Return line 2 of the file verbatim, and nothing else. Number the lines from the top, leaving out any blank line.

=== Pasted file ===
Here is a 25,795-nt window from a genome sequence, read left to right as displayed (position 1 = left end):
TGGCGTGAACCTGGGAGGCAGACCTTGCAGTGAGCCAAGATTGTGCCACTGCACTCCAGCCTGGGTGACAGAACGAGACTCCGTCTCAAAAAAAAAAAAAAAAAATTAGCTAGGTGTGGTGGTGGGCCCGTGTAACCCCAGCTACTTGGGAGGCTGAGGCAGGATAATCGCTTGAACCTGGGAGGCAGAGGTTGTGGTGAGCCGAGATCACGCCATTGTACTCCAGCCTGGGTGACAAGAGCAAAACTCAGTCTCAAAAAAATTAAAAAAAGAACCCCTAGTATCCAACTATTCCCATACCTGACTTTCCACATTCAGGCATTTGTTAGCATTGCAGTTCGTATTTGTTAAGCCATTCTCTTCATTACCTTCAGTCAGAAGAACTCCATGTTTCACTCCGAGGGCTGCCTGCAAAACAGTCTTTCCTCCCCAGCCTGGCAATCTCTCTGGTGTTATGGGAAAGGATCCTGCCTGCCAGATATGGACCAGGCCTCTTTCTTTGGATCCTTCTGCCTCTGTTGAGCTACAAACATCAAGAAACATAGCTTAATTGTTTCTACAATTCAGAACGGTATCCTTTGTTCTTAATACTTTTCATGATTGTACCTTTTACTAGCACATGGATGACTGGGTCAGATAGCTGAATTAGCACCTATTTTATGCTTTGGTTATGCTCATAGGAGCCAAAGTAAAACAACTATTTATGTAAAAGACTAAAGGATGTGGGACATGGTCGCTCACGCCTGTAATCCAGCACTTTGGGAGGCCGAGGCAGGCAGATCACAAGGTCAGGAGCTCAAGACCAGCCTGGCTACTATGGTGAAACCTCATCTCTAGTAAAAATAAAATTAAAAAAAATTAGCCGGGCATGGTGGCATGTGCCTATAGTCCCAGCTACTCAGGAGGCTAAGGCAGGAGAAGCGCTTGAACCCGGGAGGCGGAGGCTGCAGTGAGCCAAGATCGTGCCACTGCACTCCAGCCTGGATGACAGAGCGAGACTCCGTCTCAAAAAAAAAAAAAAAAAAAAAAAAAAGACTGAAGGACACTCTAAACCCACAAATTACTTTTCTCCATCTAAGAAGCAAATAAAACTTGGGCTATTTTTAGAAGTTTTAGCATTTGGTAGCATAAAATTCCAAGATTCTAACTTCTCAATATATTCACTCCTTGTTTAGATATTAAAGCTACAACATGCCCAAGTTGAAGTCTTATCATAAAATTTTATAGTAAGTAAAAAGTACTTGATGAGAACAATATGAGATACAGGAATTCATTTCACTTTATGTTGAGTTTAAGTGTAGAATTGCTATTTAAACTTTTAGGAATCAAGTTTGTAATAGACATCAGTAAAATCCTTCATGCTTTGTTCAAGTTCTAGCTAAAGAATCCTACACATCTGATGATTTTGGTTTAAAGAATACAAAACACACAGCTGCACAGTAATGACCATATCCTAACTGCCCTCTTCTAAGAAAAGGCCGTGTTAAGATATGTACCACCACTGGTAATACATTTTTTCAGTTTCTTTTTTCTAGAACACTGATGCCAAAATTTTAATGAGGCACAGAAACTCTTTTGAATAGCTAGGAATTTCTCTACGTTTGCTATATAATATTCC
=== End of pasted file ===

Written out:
TGGCGTGAACCTGGGAGGCAGACCTTGCAGTGAGCCAAGATTGTGCCACTGCACTCCAGCCTGGGTGACAGAACGAGACTCCGTCTCAAAAAAAAAAAAAAAAAATTAGCTAGGTGTGGTGGTGGGCCCGTGTAACCCCAGCTACTTGGGAGGCTGAGGCAGGATAATCGCTTGAACCTGGGAGGCAGAGGTTGTGGTGAGCCGAGATCACGCCATTGTACTCCAGCCTGGGTGACAAGAGCAAAACTCAGTCTCAAAAAAATTAAAAAAAGAACCCCTAGTATCCAACTATTCCCATACCTGACTTTCCACATTCAGGCATTTGTTAGCATTGCAGTTCGTATTTGTTAAGCCATTCTCTTCATTACCTTCAGTCAGAAGAACTCCATGTTTCACTCCGAGGGCTGCCTGCAAAACAGTCTTTCCTCCCCAGCCTGGCAATCTCTCTGGTGTTATGGGAAAGGATCCTGCCTGCCAGATATGGACCAGGCCTCTTTCTTTGGATCCTTCTGCCTCTGTTGAGCTACAAACATCAAGAAACATAGCTTAATTGTTTCTACAATTCAGAACGGTATCCTTTGTTCTTAATACTTTTCATGATTGTACCTTTTACTAGCACATGGATGACTGGGTCAGATAGCTGAATTAGCACCTATTTTATGCTTTGGTTATGCTCATAGGAGCCAAAGTAAAACAACTATTTATGTAAAAGACTAAAGGATGTGGGACATGGTCGCTCACGCCTGTAATCCAGCACTTTGGGAGGCCGAGGCAGGCAGATCACAAGGTCAGGAGCTCAAGACCAGCCTGGCTACTATGGTGAAACCTCATCTCTAGTAAAAATAAAATTAAAAAAAATTAGCCGGGCATGGTGGCATGTGCCTATAGTCCCAGCTACTCAGGAGGCTAAGGCAGGAGAAGCGCTTGAACCCGGGAGGCGGAGGCTGCAGTGAGCCAAGATCGTGCCACTGCACTCCAGCCTGGATGACAGAGCGAGACTCCGTCTCAAAAAAAAAAAAAAAAAAAAAAAAAAGACTGAAGGACACTCTAAACCCACAAATTACTTTTCTCCATCTAAGAAGCAAATAAAACTTGGGCTATTTTTAGAAGTTTTAGCATTTGGTAGCATAAAATTCCAAGATTCTAACTTCTCAATATATTCACTCCTTGTTTAGATATTAAAGCTACAACATGCCCAAGTTGAAGTCTTATCATAAAATTTTATAGTAAGTAAAAAGTACTTGATGAGAACAATATGAGATACAGGAATTCATTTCACTTTATGTTGAGTTTAAGTGTAGAATTGCTATTTAAACTTTTAGGAATCAAGTTTGTAATAGACATCAGTAAAATCCTTCATGCTTTGTTCAAGTTCTAGCTAAAGAATCCTACACATCTGATGATTTTGGTTTAAAGAATACAAAACACACAGCTGCACAGTAATGACCATATCCTAACTGCCCTCTTCTAAGAAAAGGCCGTGTTAAGATATGTACCACCACTGGTAATACATTTTTTCAGTTTCTTTTTTCTAGAACACTGATGCCAAAATTTTAATGAGGCACAGAAACTCTTTTGAATAGCTAGGAATTTCTCTACGTTTGCTATATAATATTCC